The Sunday Salon is the place to meet and blog about the books we’re reading.
This morning I read some more from Agatha Christie’s book An Autobiography. It’s now 1917 and Agatha is working in a hospital dispensary in Torquay and also studying to take her Apothecaries Hall examination so she could dispense for a medical officer or a chemist. As part of her training she had instruction from a proper commercial chemist – a Mr P, one of the principal pharmacists in Torquay. She described him as
… a rather funny-looking little man, very roundabout and robin redbreast looking, with a nice pink face. There was a general air of childish satisfaction about him. (page 261)
He once showed her a piece of deadly curare that he carried around with him in his pocket. Curare once it has entered the bloodstream paralyses and kills you. He said he carried it in his pocket because it made him feel powerful. Agatha often wondered about him afterwards. In spite of his cherubic appearance she thought he was possibly a dangerous man and years later used her memory in writing The Pale Horse.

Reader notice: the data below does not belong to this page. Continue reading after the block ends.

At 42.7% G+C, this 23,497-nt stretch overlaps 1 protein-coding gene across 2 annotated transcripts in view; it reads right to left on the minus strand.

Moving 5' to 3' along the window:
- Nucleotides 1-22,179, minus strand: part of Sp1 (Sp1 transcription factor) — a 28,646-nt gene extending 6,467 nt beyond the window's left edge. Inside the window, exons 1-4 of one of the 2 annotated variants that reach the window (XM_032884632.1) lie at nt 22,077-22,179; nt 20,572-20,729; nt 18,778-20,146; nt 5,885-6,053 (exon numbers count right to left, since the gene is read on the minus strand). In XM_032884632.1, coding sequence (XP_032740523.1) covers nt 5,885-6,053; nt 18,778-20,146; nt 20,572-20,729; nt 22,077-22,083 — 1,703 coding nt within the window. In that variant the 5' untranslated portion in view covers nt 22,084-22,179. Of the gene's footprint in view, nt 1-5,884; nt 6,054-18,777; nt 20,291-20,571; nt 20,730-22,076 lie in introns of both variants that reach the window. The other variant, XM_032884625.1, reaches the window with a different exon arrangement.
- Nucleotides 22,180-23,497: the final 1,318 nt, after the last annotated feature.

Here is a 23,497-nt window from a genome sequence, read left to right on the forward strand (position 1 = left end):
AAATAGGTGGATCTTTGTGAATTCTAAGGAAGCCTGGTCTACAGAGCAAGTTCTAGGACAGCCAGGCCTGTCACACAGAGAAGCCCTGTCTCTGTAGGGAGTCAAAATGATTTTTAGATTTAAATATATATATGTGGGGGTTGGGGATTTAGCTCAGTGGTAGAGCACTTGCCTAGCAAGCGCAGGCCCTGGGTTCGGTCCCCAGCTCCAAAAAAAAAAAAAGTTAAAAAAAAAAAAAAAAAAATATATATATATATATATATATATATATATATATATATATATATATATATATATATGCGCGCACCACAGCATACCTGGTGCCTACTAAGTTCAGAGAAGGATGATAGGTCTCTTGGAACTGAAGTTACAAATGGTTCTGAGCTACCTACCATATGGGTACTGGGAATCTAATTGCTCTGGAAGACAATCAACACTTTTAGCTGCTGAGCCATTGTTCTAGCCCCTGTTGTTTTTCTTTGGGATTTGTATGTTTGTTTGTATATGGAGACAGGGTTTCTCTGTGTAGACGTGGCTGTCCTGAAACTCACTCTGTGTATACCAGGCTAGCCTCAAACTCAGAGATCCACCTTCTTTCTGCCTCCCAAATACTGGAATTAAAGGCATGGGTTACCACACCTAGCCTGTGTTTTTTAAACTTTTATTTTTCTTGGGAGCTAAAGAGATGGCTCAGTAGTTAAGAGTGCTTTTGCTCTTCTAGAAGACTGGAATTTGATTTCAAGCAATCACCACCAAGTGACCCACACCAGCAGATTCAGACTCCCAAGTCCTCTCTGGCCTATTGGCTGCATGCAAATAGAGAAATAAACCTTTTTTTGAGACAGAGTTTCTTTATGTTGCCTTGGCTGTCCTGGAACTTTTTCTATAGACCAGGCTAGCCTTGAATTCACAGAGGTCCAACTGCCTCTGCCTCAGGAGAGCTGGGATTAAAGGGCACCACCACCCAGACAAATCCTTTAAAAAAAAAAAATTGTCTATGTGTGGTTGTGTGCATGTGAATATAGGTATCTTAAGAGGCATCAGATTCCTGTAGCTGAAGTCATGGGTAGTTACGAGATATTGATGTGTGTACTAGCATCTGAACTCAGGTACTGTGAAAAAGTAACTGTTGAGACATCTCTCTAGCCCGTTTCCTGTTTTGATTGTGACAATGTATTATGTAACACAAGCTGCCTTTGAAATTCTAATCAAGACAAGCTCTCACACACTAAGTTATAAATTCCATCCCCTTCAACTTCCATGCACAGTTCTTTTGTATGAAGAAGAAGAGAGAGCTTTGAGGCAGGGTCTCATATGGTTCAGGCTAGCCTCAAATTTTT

I then picked up H R F Keating’s book A Detective at Death’s Door and started reading it, whilst drinking a cup of coffee. I had intended reading one of my own books but this library book was closer to hand than any of my own books. In this book Superintendent Harriet Martens is just recovering from a nearly fatal dose of aconitine. Her husband, John recognised the symptoms from reading their description in an imaginary Agatha Christie book, Twisted Wolfsbane – aconitine is also known as wolfsbane. Then a few pages later I came across this coincidence – Harriet quoted the passage in Agatha Christie’s An Autobiography about the chemist carrying round a piece of curare – the same passage I’d read half an hour or so earlier.